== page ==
Pro-Israeli journalist Jane Kyle was ejected from the Temple Mount in Jerusalem on Thursday morning by the Jordanian Islamic Waqf with the assistance of the Israel Police.
The Waqf complained that she was not allowed to be present on the grounds because she has published articles against them on the Internet, according to the Tazpit Press Service (TPS).
Arab men under the age of thirty are being allowed to enter the compound at the end of the day, TPS reported, in spite of prior regulations prohibiting their entry.
Less than two weeks ago, Jordan decided not to make good on its promise to install cameras on the grounds of the Temple Mount.
The agreement was reached in October last year together between Jordan and Israel with the encouragement of the United States after countless Arab riots and terrorist acts on the site due to Islamic incitement in the mosques, claiming Israel was “changing the status quo.”
The so-called “status quo” forbids Jewish prayer on the Temple Mount – the holiest site on earth in Judaism – but allows complete freedom of worship for Muslims, who have built not one, but two mosques on the site.
Jordan’s Minister of State Information, Mohamed al-Moumani, declared Amman would install cameras inside the mosques and out on the grounds to “document Israeli trespasses.”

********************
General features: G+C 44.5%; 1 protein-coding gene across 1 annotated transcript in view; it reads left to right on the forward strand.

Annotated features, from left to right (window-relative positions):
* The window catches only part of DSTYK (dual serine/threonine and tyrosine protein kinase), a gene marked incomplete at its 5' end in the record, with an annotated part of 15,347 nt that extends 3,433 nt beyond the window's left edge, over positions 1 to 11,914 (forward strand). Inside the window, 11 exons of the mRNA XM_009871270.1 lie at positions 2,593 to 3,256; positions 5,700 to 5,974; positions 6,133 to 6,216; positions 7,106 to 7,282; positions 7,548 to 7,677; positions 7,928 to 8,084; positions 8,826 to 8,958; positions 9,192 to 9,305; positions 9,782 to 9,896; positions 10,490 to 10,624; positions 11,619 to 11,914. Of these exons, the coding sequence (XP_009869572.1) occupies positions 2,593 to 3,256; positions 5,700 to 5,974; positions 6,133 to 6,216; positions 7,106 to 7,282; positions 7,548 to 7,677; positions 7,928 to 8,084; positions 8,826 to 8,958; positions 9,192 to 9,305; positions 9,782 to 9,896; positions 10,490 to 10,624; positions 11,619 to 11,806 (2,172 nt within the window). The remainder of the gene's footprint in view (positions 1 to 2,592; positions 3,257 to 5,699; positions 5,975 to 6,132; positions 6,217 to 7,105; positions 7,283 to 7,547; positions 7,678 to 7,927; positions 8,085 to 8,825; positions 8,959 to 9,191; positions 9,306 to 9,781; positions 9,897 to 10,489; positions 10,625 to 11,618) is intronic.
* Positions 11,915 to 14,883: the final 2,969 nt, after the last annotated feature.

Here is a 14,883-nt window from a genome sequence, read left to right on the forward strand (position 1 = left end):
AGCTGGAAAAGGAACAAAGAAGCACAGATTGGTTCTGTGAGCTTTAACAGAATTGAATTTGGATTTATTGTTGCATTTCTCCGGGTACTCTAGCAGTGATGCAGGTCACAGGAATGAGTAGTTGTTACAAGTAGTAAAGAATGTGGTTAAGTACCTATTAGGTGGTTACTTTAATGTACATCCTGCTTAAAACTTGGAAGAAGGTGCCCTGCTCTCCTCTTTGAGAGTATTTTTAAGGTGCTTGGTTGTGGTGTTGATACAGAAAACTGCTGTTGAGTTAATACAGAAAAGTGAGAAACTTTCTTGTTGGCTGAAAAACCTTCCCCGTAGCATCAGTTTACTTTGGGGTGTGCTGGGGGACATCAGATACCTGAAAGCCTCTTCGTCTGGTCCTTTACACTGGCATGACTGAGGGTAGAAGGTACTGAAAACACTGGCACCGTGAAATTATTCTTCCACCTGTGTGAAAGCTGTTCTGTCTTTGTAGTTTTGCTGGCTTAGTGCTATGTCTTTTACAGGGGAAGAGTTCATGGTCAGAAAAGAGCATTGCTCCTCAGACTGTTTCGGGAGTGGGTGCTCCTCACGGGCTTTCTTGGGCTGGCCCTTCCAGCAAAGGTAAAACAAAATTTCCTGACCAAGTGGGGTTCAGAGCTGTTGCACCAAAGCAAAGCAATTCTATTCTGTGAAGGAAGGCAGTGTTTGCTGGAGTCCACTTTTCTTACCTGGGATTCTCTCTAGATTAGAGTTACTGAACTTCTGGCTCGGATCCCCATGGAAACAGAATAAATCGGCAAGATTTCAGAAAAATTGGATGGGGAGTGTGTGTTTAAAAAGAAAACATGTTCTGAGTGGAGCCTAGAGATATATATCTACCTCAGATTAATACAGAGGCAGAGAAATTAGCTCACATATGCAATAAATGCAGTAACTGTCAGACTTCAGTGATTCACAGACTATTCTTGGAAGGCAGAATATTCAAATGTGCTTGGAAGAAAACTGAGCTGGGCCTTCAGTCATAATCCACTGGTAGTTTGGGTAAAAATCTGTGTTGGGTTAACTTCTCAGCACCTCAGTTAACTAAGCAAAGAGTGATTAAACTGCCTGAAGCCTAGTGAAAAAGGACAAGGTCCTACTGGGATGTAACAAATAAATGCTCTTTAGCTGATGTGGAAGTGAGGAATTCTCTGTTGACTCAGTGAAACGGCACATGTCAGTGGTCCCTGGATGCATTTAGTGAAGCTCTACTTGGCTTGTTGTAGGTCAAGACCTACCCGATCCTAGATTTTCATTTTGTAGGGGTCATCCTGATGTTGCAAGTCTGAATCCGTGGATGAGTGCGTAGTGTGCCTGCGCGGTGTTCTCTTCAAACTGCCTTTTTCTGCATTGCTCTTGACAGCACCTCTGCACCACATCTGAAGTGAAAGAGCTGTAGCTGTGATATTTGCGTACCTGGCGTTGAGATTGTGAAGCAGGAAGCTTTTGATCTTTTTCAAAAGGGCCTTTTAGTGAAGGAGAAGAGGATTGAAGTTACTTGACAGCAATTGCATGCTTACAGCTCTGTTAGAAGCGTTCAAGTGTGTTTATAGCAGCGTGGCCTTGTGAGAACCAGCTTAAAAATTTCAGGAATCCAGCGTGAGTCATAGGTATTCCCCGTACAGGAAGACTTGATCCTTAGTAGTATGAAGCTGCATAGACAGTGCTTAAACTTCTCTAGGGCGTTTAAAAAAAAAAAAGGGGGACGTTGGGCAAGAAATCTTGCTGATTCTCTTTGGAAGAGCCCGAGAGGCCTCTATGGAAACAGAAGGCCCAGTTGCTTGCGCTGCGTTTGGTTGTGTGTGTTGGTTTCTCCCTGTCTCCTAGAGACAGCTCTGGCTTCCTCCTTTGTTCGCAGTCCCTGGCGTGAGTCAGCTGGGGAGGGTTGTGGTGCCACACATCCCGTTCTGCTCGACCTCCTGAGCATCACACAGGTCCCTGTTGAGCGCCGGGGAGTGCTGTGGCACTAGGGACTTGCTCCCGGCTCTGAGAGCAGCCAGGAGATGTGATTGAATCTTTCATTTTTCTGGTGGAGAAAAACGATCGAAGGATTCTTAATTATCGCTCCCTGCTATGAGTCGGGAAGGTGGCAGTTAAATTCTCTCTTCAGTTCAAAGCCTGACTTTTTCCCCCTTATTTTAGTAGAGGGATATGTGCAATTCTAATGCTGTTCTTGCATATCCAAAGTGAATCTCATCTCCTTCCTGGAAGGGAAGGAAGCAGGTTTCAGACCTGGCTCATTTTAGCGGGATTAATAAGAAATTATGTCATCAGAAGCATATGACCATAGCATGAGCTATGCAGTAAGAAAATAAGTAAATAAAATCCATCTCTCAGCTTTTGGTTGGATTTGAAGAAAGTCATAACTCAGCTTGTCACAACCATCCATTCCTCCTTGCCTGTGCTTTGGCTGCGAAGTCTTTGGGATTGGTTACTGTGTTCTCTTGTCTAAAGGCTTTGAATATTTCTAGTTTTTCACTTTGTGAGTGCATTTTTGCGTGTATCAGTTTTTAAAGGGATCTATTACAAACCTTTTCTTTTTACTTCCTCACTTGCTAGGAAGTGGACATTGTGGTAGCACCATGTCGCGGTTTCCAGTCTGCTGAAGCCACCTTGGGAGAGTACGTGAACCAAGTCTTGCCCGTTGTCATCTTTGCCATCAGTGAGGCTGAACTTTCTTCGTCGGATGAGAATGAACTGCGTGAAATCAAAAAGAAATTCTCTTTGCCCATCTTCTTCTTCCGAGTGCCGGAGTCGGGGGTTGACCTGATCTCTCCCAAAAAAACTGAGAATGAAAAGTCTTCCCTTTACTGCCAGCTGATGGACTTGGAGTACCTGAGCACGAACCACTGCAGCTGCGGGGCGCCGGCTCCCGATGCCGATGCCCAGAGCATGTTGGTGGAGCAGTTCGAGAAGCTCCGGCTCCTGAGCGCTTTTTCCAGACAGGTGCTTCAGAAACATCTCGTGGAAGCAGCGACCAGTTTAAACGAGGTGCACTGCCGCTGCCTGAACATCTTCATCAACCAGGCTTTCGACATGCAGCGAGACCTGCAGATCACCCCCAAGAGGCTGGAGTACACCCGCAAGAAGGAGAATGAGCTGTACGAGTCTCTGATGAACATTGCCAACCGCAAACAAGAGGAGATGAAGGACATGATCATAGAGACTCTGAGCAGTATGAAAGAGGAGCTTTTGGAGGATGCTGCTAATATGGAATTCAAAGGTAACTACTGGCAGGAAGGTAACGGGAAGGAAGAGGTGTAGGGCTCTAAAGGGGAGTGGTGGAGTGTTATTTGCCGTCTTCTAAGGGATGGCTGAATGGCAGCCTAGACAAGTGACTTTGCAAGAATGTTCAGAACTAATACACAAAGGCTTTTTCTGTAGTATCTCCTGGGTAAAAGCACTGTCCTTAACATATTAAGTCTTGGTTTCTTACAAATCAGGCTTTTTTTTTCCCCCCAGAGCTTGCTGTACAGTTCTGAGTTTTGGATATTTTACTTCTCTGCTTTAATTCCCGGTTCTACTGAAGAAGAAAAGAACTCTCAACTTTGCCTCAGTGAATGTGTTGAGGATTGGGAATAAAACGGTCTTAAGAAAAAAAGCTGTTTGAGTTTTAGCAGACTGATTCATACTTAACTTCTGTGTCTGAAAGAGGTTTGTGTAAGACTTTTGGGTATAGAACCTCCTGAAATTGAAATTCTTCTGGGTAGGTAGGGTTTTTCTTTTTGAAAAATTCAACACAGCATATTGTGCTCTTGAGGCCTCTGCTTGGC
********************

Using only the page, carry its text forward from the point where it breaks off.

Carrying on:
Radical Islamists fear Jewish prayer on the Temple Mount because it contradicts the belief in the supremacy of Islam.
But after incessant screams by the Arab faithful the project was rolled back to an installation of cameras only around the grounds, to ensure the Arab worshipers would not have their “privacy” violated.
Naturally, the preparations of Arab terrorists within the mosques would not be seen either.
It is within the mosques that Arab attackers stockpile the rocks, bottles, fireworks, explosives and other items needed for preparing firebombs (Molotov cocktails) and similar IEDs (improvised explosive devices) hurled at Israeli police and others during riots.
Nevertheless, outdoor cameras might still detect Arab operatives sneaking the needed supplies into the grounds – and therefore the protests continued unabated until Jordan was dissuaded from installing cameras altogether.
Amman said it would work to attain the goals of the cameras through “other means.” Foreign news sources reported the decision.